DETROIT -- General Motors said on Tuesday that fourth-quarter net income fell in part due to $500 million in foreign exchange losses, caused mainly by the decline of the British pound after the UK's vote to leave the European Union.
GM's European business, which prior to the so-called Brexit vote appeared on track to break even after decades of declines, lost $257 million last year, which was an improvement on a $813 million loss in 2015.
GM said that without the $300 million financial hit it took from Brexit its European arm would have achieved breakeven for the year.
GM Chief Financial Officer Chuck Stevens expects the automaker's performance in Europe this year to be about even with its 2016 loss. He said GM is hopeful its European business could finally break even in 2018. "We're going to do everything we can to drive it in that direction," Stevens said.
GM said its overall profit margins and revenue climbed to a post-bankruptcy record in 2016, though an accounting change caused net income for the year to decline 2.7 percent.
In the fourth quarter, adjusted earnings, before interest and taxes, declined 14 percent to $2.4 billion, and global margins fell to 5.4 percent from 7 percent in 2015.
Record N.A. profit
GM generated a 2016 record $12 billion profit in North America, 9.3 percent more than a year ago. The gain, even as its U.S. market share slipped, is validation of GM's strategy to focus on retail sales while cutting less-lucrative deliveries to rental-car companies. But rising inventories and lower margins in the fourth quarter show the increasing challenges it faces in 2017.
The automaker shrank its annual losses in South America by 40 percent, while earnings from other international operations fell 19 percent to $1.1 billion.
"By almost any measure, 2016 was a great year for our business and I am confident we can achieve even stronger results," GM CEO Mary Barra said in a statement. "We'll work to build on our momentum, while continuing to drive our company to innovate and shape the future of mobility."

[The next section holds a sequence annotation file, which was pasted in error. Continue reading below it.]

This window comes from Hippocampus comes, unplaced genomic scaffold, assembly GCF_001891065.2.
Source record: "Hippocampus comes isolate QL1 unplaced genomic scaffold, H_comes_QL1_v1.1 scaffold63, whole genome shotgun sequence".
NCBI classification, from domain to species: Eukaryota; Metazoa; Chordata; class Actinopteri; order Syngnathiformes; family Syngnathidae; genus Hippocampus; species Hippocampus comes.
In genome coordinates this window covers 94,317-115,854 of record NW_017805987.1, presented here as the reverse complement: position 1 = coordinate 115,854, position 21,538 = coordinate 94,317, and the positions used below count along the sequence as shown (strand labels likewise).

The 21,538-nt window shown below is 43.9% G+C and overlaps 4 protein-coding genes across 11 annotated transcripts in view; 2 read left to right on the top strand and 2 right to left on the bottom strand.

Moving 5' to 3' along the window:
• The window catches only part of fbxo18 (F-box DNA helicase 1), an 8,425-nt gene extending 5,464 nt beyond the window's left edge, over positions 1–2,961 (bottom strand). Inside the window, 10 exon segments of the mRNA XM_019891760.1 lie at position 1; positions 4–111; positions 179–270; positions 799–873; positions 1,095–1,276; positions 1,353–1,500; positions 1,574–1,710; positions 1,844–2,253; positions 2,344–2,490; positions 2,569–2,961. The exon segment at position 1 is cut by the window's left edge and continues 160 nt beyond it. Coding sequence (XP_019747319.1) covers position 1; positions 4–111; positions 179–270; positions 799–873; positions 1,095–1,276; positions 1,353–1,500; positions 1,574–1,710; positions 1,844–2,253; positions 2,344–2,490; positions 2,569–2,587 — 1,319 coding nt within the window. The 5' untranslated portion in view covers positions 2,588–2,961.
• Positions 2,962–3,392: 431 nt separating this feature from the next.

In the fourth quarter, GM's net income fell 71 percent from the same period a year ago, when the company recorded a $4 billion accounting gain related to its ongoing losses in Europe.
In North America, fourth-quarter profits fell 5.5 percent, and operating margins were 8.4 percent, down from 10 percent in the same period of 2015.
Fourth-quarter global revenue rose 11 percent to $43.9 billion. It was driven largely by higher volumes, with contributions from higher prices and an expansion of GM Financial. In North America, revenue increased 13 percent to $31.3 billion, the highest of any quarter in 2016. Revenue fell 6 percent in Europe and climbed 16 percent in South America.
For the full year, GM posted global net income of $9.4 billion, down from $9.7 billion in 2015. Adjusted earnings, before interest and taxes, rose 16 percent to $12.5 billion, as revenue rose 9.2 percent to $166.4 billion. Automotive-adjusted free cash flow more than tripled to $6.9 billion.
Its North American profit means GM’s 52,000 hourly workers will receive profit sharing checks of up to $12,000, which is $1,000 more than last year and $3,000 more than Ford workers are getting.
GM CFO Chuck Stevens said 2017 would be "another strong year," with earnings flat or up slightly from 2016. He said North American margins would top 10 percent for a third consecutive year as the company rolls out redesigned versions of several high-volume vehicles, including the Chevrolet Equinox and Traverse.
He said recent and upcoming production cuts at several plants would thin U.S. inventories and that the company would be "very, very disciplined on aligning supply and demand" without elaborating on the potential for more cuts.
"We have an extremely strong product launch cadence," Stevens told reporters at GM's headquarters. "We'll be going from the oldest crossover lineup in the industry to the youngest."
Nick Bunkley, Christiaan Hetzner and Reuters contributed to this report